Wednesday, September 13, 2006

What (really) Threatens American Democracy.

On Tuesday, November 7, 2006, American will vote for the mid-term elections (so called because they take place every two years, which means that half of them occur midway through a presidential term). Voters in the United States will elect members of the 110th Congress which means all of the 440 members of the House of Representatives and one-third of the Senate.

As always in the U.S. , national elections are also the opportunity for multiple elections for local, city, and county public offices, which means it can become a headache.

These days it is the time of primaries in many states. Yesterday, voters in nine states and the District of Columbia went to the polls Tuesday for primary elections. This year’s primaries have been also a test to gauge the voting system and the new voting machines in many states.

The Observer in a very interesting article claims that the system has actually worsened since the debacle of 2000. The New York Times goes as far as saying that America's democratic system is simply starting to fail.

Not in terms of its democratic ideals, or some takeover by a Neocon cabal, but by a simple collapse in its ability to count everyone's votes accurately and fairly
Here’s an illustration of voting problems in Montgomery County, Md where the “election officials "forgot" to deliver the computer cards needed in each precinct to run the touch screen voting machines.”. (NPR)

Here is indeed the core of the problem:

The problem is simply that America has no national standard for tallying the votes in its elections. Apart from a few federal mandates to safeguard broad constitutional rights, it is left up to local officials to sort out the details on the ground. This means in one state a machine might be used. In others a simple paper ballot and a pen. Or it varies from county to county. In one small town a touch screen machine might be on hand, a few miles away other voters might use a punch ballot and in the next county after that you might use a pen. Or pull a lever. Or countless other complex ways to do what should be so, so simple. It also means in one place there is a solid (paper) record of a vote that can be recounted, while in others, it is all down to famously fallible machines and their electronic memories.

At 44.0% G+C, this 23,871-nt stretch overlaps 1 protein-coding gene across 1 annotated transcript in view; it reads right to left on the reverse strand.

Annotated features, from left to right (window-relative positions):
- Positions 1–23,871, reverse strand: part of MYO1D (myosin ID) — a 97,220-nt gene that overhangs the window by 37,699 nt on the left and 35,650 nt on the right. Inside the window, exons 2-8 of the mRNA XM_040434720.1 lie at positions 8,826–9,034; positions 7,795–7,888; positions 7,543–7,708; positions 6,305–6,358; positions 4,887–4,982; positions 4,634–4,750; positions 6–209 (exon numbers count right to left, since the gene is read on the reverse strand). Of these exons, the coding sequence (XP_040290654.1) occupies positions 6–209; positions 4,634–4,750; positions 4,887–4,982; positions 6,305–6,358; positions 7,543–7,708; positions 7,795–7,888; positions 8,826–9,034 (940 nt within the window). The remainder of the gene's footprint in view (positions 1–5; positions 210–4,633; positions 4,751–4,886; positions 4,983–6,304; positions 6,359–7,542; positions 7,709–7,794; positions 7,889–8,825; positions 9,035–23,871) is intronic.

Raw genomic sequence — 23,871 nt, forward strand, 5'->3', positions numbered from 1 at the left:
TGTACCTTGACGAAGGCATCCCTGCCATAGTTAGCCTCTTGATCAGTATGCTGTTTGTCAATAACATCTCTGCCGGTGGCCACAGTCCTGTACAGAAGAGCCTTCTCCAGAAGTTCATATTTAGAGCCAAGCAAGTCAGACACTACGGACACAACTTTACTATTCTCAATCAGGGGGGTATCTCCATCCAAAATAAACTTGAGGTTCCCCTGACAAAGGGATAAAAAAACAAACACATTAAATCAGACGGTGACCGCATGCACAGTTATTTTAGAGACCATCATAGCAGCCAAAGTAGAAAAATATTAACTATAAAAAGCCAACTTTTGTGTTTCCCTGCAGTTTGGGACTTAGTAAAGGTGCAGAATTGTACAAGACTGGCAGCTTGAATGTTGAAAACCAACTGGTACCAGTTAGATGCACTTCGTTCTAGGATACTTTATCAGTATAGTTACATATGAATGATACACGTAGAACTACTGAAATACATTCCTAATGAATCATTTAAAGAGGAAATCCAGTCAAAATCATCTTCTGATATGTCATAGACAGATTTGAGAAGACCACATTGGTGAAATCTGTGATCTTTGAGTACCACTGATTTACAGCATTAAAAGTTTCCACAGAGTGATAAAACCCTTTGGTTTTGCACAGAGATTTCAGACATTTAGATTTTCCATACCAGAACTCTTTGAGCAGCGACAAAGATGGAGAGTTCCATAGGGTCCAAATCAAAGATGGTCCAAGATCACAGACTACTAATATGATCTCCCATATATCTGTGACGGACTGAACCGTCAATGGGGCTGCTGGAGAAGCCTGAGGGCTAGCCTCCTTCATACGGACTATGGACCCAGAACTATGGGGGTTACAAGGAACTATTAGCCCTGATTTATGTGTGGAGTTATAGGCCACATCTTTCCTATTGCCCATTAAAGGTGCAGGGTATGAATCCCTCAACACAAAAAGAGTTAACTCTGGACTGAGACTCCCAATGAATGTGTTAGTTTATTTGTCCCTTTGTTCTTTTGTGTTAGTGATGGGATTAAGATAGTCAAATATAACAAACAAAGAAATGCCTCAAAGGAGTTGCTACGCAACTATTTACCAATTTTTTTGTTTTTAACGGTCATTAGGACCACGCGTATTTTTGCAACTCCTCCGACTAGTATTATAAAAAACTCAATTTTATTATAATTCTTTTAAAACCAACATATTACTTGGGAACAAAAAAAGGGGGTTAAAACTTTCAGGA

In some places you can't vote if you have a prison record. In others, you can. In some states you need identification to vote. In others you don't. In some a drivers' licence will be enough, in others it won't. All this is fundamentally a violation of the basic genius of democracy: it should be simple and uniform. In America that is simply not true.

That does not even take into account problems of corruption and partisanship at a local level. It seems that the new Diebold machines are not necessarily reliable. The more sophisticated, the more complicated it gets. In fact, a computer scientist at Johns Hopkins University in Baltimore, has been one of the more outspoken critics of the reliability of electronic voting (he even wrote a book about it, called Brave New Ballot).

Paul Harris from The Observer is right – it is not a conspiracy, it is simply the failing of an entire system and at a time when elections can be won by a few votes, this is something to worry about.

What American democracy needs is simple though - strict national standards and simple paper-based voting machines…. Bu it might take a couple more Florida or Mexico controversies for Congress to address the problem. In the meantime, lawyers are probably going to hit the jackpot.

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